Sexual assault: sexual contact or behavior that occurs without explicit consent of the victim. Some forms of sexual assault include: attempted rape, fondling (i.e., unwanted sexual touching), forcing a victim to perform sexual acts such as oral sex, penetrating the perpetrator’s body, or penetration of the victim’s body, also known as rape. Sexual assault is not a mistake, but is, rather, a crime

            Sexual abuse: anything that constitutes sexual assault, from touching a victim in a sexual manner to forcing a victim to touch the perpetrator in a sexual way to making a victim look at sexual body parts or watch sexual activity. Sexual abuse is usually used to describe behavior toward children in families or relationships, and is usually long-term or reoccurring abuse. 

            Sexual harassment: unwelcome sexual advances, requests for sexual favors, and other verbal or physical harassment of a sexual nature in the workplace or a learning environment, that explicitly or implicitly affects an individual’s employment, unreasonably interferes with an individual’s work performance, or creates an intimidating, hostile, or offensive work environment.

            Force: not always physical pressure; perpetrators may use emotional coercion, psychological force, or manipulation to coerce a victim into non-consensual sexual activities. Examples of force would include emotional abuse, threatening to hurt loved ones, threatening to fire a victim from a job, or physical abuse. All rape, sexual assault, and sexual abuse situations involve force. 

            With these definitions in mind, I have some questions for men:

  • When was the last time you felt afraid when walking alone out in public, especially after dark?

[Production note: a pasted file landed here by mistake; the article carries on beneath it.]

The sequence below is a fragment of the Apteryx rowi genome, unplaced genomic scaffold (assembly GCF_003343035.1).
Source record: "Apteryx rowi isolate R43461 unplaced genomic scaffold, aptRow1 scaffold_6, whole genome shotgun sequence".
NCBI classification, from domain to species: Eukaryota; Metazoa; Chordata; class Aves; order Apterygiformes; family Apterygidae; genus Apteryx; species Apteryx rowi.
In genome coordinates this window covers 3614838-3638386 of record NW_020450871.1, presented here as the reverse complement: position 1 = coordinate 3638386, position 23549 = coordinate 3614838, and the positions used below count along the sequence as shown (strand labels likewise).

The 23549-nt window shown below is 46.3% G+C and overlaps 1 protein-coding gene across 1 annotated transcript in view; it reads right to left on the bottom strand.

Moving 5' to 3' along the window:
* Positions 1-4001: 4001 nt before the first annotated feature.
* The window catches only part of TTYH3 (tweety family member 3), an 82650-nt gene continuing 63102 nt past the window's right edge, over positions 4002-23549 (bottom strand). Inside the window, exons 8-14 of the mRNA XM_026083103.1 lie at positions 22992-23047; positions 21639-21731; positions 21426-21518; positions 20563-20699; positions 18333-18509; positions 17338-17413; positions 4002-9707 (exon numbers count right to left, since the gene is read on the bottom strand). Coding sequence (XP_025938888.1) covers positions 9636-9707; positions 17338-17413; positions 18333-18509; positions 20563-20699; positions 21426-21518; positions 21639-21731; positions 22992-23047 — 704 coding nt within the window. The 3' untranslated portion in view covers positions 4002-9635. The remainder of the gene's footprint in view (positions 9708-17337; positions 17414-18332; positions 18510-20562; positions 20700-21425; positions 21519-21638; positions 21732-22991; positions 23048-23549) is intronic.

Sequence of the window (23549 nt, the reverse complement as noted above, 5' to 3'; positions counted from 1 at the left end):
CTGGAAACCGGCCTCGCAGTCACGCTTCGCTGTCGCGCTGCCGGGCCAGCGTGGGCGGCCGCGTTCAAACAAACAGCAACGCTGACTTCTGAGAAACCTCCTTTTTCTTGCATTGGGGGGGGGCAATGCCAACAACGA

• Do you carry a weapon with you to keep yourself safe?
  • Has someone ever told you that you shouldn’t wear a particular article of clothing when you go out? Have you ever had to rethink an outfit because it would garner too much attentionHas someone of the opposite sex ever followed you, cat-called you, or made you uncomfortable or worried about your well-being?

            Why do I ask? Most women fear walking to their cars at night. Every time I walk to my car in the dark, my heart races, and I constantly look left to right. I hold my keys between each finger, as I was taught to do, and I walk briskly. Women must look in the mirror most mornings and ask themselves, “Is this too revealing?” Women have to deal with men cat-calling them across the street or whistling at them from behind.

            All of these phenomena are a result of rape culture. By the end of this series, I hope that you will be able to see examples of rape culture in your daily life, understand that these cultural narratives dominate media, and take steps to help change these dynamics.

*Statistics from RAINN—the nation’s largest anti-sexual violence organization.